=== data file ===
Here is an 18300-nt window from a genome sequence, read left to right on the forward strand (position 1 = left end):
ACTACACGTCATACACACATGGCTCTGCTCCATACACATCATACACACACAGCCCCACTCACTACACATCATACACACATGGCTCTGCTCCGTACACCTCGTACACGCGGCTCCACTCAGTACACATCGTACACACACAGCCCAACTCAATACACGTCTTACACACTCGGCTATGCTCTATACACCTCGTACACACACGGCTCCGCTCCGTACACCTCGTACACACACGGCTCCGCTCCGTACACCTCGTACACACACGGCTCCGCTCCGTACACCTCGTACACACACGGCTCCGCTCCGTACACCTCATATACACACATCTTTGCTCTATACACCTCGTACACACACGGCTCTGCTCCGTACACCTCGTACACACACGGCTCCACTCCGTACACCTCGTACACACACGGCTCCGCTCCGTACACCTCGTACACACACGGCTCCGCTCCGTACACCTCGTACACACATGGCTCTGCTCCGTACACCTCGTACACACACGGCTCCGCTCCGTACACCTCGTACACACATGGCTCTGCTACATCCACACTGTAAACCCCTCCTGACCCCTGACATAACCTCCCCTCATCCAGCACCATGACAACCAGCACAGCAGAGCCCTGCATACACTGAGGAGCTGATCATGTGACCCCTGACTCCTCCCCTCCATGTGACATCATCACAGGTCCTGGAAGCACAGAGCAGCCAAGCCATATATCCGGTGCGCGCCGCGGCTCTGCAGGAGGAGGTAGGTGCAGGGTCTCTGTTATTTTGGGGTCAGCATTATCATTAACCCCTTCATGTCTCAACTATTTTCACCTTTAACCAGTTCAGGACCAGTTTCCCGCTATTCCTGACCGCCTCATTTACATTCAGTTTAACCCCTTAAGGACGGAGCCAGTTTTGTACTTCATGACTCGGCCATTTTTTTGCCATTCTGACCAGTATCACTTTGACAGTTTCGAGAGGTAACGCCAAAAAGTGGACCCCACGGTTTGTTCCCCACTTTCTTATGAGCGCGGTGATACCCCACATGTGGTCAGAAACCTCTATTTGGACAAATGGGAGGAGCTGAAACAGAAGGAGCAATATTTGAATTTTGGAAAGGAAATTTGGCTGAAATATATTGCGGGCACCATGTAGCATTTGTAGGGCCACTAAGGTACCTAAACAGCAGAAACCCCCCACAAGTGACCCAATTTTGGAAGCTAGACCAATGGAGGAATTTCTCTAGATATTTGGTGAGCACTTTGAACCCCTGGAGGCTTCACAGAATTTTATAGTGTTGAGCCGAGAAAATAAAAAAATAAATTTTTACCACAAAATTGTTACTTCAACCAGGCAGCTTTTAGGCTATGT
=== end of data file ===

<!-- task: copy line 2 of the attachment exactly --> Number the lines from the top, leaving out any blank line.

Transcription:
ACTACACGTCATACACACATGGCTCTGCTCCATACACATCATACACACACAGCCCCACTCACTACACATCATACACACATGGCTCTGCTCCGTACACCTCGTACACGCGGCTCCACTCAGTACACATCGTACACACACAGCCCAACTCAATACACGTCTTACACACTCGGCTATGCTCTATACACCTCGTACACACACGGCTCCGCTCCGTACACCTCGTACACACACGGCTCCGCTCCGTACACCTCGTACACACACGGCTCCGCTCCGTACACCTCGTACACACACGGCTCCGCTCCGTACACCTCATATACACACATCTTTGCTCTATACACCTCGTACACACACGGCTCTGCTCCGTACACCTCGTACACACACGGCTCCACTCCGTACACCTCGTACACACACGGCTCCGCTCCGTACACCTCGTACACACACGGCTCCGCTCCGTACACCTCGTACACACATGGCTCTGCTCCGTACACCTCGTACACACACGGCTCCGCTCCGTACACCTCGTACACACATGGCTCTGCTACATCCACACTGTAAACCCCTCCTGACCCCTGACATAACCTCCCCTCATCCAGCACCATGACAACCAGCACAGCAGAGCCCTGCATACACTGAGGAGCTGATCATGTGACCCCTGACTCCTCCCCTCCATGTGACATCATCACAGGTCCTGGAAGCACAGAGCAGCCAAGCCATATATCCGGTGCGCGCCGCGGCTCTGCAGGAGGAGGTAGGTGCAGGGTCTCTGTTATTTTGGGGTCAGCATTATCATTAACCCCTTCATGTCTCAACTATTTTCACCTTTAACCAGTTCAGGACCAGTTTCCCGCTATTCCTGACCGCCTCATTTACATTCAGTTTAACCCCTTAAGGACGGAGCCAGTTTTGTACTTCATGACTCGGCCATTTTTTTGCCATTCTGACCAGTATCACTTTGACAGTTTCGAGAGGTAACGCCAAAAAGTGGACCCCACGGTTTGTTCCCCACTTTCTTATGAGCGCGGTGATACCCCACATGTGGTCAGAAACCTCTATTTGGACAAATGGGAGGAGCTGAAACAGAAGGAGCAATATTTGAATTTTGGAAAGGAAATTTGGCTGAAATATATTGCGGGCACCATGTAGCATTTGTAGGGCCACTAAGGTACCTAAACAGCAGAAACCCCCCACAAGTGACCCAATTTTGGAAGCTAGACCAATGGAGGAATTTCTCTAGATATTTGGTGAGCACTTTGAACCCCTGGAGGCTTCACAGAATTTTATAGTGTTGAGCCGAGAAAATAAAAAAATAAATTTTTACCACAAAATTGTTACTTCAACCAGGCAGCTTTTAGGCTATGT